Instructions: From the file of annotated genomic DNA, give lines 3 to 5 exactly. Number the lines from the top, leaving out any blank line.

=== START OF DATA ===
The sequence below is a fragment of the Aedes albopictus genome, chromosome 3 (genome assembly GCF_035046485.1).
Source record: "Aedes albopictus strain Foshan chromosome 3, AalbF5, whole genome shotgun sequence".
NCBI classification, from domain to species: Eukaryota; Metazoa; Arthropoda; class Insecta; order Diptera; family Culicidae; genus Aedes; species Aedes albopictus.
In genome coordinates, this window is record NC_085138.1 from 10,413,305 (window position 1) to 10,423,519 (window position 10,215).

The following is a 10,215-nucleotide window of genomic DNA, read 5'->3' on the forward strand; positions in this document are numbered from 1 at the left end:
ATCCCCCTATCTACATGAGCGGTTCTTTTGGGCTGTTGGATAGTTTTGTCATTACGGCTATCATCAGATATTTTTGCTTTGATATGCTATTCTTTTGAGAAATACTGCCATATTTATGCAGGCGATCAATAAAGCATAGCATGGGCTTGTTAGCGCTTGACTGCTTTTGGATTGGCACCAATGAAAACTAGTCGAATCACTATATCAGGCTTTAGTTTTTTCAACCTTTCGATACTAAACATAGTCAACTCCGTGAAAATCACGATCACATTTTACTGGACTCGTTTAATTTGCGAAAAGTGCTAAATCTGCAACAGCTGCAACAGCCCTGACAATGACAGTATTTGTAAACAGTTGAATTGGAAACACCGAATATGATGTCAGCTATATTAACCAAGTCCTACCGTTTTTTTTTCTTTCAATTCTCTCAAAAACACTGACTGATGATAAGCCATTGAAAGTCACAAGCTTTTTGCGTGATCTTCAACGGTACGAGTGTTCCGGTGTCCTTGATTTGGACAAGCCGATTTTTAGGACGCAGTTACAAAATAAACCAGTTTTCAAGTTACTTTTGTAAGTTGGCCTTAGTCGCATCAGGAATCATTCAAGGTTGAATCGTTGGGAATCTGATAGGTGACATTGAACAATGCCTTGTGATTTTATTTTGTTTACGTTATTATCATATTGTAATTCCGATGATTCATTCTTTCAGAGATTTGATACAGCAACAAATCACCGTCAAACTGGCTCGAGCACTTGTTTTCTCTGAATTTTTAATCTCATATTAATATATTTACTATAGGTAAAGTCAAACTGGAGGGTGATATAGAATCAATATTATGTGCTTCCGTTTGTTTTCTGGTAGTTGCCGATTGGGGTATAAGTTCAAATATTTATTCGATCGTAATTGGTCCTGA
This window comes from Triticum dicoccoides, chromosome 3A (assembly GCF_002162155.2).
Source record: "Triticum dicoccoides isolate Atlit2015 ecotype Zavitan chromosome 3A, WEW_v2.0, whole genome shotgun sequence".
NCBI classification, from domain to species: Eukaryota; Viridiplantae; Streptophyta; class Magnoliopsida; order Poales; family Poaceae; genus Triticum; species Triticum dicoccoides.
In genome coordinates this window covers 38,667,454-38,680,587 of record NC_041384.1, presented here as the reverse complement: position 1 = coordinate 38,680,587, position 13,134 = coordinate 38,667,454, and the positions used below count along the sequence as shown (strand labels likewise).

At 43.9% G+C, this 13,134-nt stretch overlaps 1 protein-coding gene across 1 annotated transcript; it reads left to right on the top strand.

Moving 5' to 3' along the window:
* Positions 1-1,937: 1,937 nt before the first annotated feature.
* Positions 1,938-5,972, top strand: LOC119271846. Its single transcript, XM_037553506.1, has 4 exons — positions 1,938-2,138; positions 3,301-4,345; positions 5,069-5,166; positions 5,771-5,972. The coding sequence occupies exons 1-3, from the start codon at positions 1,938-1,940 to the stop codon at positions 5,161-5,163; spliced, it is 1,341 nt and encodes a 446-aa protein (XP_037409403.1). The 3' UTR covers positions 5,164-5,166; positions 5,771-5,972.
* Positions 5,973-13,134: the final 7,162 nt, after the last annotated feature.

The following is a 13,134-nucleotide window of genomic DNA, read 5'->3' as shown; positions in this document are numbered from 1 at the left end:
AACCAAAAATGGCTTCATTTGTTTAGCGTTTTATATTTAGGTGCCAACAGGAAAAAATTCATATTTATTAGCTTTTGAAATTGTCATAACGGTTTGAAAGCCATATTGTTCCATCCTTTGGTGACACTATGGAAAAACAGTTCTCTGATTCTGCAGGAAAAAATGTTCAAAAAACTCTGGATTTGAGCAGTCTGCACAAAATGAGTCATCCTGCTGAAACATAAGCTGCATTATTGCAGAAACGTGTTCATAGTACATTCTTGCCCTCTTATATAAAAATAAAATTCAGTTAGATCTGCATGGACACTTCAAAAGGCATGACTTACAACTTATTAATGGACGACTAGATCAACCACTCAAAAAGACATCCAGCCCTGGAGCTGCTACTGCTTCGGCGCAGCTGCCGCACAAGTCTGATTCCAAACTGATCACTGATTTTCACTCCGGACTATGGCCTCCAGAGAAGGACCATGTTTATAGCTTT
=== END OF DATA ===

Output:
NCBI classification, from domain to species: Eukaryota; Metazoa; Arthropoda; class Insecta; order Diptera; family Culicidae; genus Aedes; species Aedes albopictus.
In genome coordinates, this window is record NC_085138.1 from 10,413,305 (window position 1) to 10,423,519 (window position 10,215).

The following is a 10,215-nucleotide window of genomic DNA, read 5'->3' on the forward strand; positions in this document are numbered from 1 at the left end: